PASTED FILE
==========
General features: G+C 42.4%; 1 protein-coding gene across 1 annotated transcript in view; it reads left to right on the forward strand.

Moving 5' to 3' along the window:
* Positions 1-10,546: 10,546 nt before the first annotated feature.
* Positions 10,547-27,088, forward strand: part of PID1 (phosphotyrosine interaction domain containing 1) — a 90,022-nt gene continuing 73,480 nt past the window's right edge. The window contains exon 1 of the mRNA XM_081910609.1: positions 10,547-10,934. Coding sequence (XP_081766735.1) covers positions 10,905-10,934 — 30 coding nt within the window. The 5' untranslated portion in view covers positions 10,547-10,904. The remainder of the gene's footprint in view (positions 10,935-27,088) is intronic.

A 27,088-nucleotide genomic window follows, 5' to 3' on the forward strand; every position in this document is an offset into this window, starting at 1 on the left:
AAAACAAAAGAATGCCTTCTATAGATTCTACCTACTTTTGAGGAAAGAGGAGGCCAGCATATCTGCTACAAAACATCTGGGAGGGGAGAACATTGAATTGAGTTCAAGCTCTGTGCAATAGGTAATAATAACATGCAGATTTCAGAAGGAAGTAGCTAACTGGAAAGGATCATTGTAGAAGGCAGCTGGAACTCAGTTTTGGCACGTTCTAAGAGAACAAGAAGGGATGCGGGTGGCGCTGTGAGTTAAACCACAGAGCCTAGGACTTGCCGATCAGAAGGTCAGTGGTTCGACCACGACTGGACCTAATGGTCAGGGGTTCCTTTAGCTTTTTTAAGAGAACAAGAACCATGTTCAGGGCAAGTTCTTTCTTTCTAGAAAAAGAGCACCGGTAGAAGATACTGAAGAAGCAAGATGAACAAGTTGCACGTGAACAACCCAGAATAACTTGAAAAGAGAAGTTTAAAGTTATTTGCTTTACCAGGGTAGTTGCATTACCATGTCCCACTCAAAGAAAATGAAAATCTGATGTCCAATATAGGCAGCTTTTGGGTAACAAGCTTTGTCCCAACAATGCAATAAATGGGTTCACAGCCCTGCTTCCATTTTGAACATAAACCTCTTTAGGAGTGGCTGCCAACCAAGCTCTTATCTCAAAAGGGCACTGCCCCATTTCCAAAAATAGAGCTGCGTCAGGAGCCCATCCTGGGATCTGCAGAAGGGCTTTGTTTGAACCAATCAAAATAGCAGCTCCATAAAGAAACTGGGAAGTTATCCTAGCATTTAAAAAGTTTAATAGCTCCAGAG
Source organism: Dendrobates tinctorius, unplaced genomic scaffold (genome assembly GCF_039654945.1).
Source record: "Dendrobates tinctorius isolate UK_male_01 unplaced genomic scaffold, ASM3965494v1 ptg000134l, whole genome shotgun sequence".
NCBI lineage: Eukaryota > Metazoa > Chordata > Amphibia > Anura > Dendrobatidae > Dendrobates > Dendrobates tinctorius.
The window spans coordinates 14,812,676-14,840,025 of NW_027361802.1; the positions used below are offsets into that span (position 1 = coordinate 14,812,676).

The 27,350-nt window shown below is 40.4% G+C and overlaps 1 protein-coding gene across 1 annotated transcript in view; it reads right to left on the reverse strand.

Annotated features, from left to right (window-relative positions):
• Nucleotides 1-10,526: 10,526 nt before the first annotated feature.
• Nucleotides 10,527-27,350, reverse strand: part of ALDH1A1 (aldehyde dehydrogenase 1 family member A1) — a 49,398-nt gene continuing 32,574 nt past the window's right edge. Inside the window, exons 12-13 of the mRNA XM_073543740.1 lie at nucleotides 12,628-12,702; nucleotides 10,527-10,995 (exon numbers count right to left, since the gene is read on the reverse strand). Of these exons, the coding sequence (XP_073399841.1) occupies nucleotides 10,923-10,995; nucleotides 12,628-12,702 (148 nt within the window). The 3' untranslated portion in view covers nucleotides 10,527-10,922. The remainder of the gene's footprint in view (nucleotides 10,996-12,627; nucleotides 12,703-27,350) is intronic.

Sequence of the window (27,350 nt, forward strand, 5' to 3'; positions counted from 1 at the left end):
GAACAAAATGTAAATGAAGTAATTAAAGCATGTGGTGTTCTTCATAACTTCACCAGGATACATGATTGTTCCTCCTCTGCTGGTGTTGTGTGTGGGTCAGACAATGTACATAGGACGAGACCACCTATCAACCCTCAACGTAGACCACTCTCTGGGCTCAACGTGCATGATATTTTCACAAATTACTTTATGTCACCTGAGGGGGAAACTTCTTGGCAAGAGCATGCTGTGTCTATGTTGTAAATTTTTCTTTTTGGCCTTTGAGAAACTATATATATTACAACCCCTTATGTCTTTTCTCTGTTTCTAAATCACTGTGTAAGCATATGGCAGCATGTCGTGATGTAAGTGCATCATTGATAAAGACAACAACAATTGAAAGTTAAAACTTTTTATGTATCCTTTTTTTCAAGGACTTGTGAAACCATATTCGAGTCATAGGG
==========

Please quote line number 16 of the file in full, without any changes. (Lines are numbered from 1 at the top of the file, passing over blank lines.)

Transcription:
GAACAAAATGTAAATGAAGTAATTAAAGCATGTGGTGTTCTTCATAACTTCACCAGGATACATGATTGTTCCTCCTCTGCTGGTGTTGTGTGTGGGTCAGACAATGTACATAGGACGAGACCACCTATCAACCCTCAACGTAGACCACTCTCTGGGCTCAACGTGCATGATATTTTCACAAATTACTTTATGTCACCTGAGGGGGAAACTTCTTGGCAAGAGCATGCTGTGTCTATGTTGTAAATTTTTCTTTTTGGCCTTTGAGAAACTATATATATTACAACCCCTTATGTCTTTTCTCTGTTTCTAAATCACTGTGTAAGCATATGGCAGCATGTCGTGATGTAAGTGCATCATTGATAAAGACAACAACAATTGAAAGTTAAAACTTTTTATGTATCCTTTTTTTCAAGGACTTGTGAAACCATATTCGAGTCATAGGG